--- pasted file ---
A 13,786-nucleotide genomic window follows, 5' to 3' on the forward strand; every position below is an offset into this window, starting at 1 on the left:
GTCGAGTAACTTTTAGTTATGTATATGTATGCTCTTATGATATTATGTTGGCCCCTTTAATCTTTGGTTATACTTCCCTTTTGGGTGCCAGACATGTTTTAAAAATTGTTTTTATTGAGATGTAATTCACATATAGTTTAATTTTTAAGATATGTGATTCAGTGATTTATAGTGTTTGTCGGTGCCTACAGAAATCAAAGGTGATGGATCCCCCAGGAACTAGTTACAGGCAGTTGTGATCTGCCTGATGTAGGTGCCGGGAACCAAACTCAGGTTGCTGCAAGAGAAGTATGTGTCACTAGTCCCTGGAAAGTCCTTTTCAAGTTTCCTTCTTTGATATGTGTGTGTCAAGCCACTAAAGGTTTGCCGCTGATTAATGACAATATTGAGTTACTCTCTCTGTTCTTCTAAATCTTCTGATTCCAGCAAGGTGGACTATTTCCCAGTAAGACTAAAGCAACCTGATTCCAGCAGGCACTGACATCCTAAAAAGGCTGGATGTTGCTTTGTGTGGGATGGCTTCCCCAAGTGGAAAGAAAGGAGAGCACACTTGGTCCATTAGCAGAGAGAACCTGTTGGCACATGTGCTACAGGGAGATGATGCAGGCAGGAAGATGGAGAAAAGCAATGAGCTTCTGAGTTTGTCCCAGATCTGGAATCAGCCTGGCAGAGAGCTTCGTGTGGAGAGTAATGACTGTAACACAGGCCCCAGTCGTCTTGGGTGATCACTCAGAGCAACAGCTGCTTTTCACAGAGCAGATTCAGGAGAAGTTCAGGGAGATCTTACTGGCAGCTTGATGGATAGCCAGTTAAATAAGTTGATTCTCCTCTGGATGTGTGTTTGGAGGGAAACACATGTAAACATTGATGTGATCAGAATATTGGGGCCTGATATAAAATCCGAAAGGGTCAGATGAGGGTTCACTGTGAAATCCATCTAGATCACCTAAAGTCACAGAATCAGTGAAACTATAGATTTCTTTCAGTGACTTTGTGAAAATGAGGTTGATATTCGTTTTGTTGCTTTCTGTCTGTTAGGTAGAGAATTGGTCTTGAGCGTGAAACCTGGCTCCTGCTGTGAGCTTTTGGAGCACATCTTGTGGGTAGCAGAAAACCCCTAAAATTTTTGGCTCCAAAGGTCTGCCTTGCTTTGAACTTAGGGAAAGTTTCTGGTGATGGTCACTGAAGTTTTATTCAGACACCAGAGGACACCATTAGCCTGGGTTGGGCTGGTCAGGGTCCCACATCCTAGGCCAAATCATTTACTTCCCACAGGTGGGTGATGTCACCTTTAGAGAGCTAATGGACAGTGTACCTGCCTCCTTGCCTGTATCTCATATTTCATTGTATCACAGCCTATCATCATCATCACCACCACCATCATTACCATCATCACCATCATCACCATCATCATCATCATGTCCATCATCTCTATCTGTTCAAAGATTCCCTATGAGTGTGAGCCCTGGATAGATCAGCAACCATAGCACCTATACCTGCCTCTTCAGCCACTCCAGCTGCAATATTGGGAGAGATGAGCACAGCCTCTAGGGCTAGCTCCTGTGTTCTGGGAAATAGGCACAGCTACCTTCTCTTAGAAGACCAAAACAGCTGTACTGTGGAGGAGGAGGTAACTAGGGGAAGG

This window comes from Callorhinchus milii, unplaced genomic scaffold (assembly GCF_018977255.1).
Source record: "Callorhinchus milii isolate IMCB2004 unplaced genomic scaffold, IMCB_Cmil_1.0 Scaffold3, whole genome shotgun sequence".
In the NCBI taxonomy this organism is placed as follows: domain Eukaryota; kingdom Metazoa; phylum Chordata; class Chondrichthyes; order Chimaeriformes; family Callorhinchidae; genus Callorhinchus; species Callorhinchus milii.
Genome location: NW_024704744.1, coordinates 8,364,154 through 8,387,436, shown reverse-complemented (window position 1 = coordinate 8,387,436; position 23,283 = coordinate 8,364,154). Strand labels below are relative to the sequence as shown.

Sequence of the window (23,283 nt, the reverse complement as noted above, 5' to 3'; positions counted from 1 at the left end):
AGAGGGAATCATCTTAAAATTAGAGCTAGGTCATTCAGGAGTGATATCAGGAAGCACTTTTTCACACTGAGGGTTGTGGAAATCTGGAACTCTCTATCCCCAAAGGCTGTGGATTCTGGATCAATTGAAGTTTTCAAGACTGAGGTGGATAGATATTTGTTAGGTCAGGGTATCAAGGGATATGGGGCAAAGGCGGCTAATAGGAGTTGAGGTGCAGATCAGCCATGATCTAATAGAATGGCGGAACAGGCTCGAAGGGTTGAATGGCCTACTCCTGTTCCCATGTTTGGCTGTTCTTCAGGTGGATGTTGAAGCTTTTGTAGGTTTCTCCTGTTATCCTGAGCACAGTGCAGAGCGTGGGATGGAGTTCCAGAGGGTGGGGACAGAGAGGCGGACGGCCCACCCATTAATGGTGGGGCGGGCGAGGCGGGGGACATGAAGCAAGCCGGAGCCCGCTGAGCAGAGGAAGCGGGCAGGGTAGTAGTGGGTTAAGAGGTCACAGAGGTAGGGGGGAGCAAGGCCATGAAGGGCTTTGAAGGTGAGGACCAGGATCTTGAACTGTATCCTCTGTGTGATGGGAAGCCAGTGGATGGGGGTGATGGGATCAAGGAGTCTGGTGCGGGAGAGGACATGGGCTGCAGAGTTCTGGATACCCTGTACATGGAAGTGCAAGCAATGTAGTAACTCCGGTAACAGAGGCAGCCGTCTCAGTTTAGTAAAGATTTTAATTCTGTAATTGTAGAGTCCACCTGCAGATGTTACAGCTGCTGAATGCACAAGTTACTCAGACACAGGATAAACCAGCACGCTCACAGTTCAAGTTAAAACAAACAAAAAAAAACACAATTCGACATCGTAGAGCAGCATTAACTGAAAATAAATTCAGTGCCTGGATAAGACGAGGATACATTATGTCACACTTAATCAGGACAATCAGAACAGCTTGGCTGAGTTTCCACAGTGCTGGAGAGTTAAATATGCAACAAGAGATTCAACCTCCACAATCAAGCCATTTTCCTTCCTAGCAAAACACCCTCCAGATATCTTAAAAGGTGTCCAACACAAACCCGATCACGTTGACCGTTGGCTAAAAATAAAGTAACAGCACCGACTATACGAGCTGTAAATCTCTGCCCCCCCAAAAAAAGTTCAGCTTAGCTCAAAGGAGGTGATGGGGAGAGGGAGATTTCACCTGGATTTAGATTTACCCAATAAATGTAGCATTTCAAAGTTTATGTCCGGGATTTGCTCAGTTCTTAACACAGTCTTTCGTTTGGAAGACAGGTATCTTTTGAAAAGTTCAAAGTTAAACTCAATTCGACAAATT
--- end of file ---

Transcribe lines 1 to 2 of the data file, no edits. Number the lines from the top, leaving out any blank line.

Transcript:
A 13,786-nucleotide genomic window follows, 5' to 3' on the forward strand; every position below is an offset into this window, starting at 1 on the left:
GTCGAGTAACTTTTAGTTATGTATATGTATGCTCTTATGATATTATGTTGGCCCCTTTAATCTTTGGTTATACTTCCCTTTTGGGTGCCAGACATGTTTTAAAAATTGTTTTTATTGAGATGTAATTCACATATAGTTTAATTTTTAAGATATGTGATTCAGTGATTTATAGTGTTTGTCGGTGCCTACAGAAATCAAAGGTGATGGATCCCCCAGGAACTAGTTACAGGCAGTTGTGATCTGCCTGATGTAGGTGCCGGGAACCAAACTCAGGTTGCTGCAAGAGAAGTATGTGTCACTAGTCCCTGGAAAGTCCTTTTCAAGTTTCCTTCTTTGATATGTGTGTGTCAAGCCACTAAAGGTTTGCCGCTGATTAATGACAATATTGAGTTACTCTCTCTGTTCTTCTAAATCTTCTGATTCCAGCAAGGTGGACTATTTCCCAGTAAGACTAAAGCAACCTGATTCCAGCAGGCACTGACATCCTAAAAAGGCTGGATGTTGCTTTGTGTGGGATGGCTTCCCCAAGTGGAAAGAAAGGAGAGCACACTTGGTCCATTAGCAGAGAGAACCTGTTGGCACATGTGCTACAGGGAGATGATGCAGGCAGGAAGATGGAGAAAAGCAATGAGCTTCTGAGTTTGTCCCAGATCTGGAATCAGCCTGGCAGAGAGCTTCGTGTGGAGAGTAATGACTGTAACACAGGCCCCAGTCGTCTTGGGTGATCACTCAGAGCAACAGCTGCTTTTCACAGAGCAGATTCAGGAGAAGTTCAGGGAGATCTTACTGGCAGCTTGATGGATAGCCAGTTAAATAAGTTGATTCTCCTCTGGATGTGTGTTTGGAGGGAAACACATGTAAACATTGATGTGATCAGAATATTGGGGCCTGATATAAAATCCGAAAGGGTCAGATGAGGGTTCACTGTGAAATCCATCTAGATCACCTAAAGTCACAGAATCAGTGAAACTATAGATTTCTTTCAGTGACTTTGTGAAAATGAGGTTGATATTCGTTTTGTTGCTTTCTGTCTGTTAGGTAGAGAATTGGTCTTGAGCGTGAAACCTGGCTCCTGCTGTGAGCTTTTGGAGCACATCTTGTGGGTAGCAGAAAACCCCTAAAATTTTTGGCTCCAAAGGTCTGCCTTGCTTTGAACTTAGGGAAAGTTTCTGGTGATGGTCACTGAAGTTTTATTCAGACACCAGAGGACACCATTAGCCTGGGTTGGGCTGGTCAGGGTCCCACATCCTAGGCCAAATCATTTACTTCCCACAGGTGGGTGATGTCACCTTTAGAGAGCTAATGGACAGTGTACCTGCCTCCTTGCCTGTATCTCATATTTCATTGTATCACAGCCTATCATCATCATCACCACCACCATCATTACCATCATCACCATCATCACCATCATCATCATCATGTCCATCATCTCTATCTGTTCAAAGATTCCCTATGAGTGTGAGCCCTGGATAGATCAGCAACCATAGCACCTATACCTGCCTCTTCAGCCACTCCAGCTGCAATATTGGGAGAGATGAGCACAGCCTCTAGGGCTAGCTCCTGTGTTCTGGGAAATAGGCACAGCTACCTTCTCTTAGAAGACCAAAACAGCTGTACTGTGGAGGAGGAGGTAACTAGGGGAAGG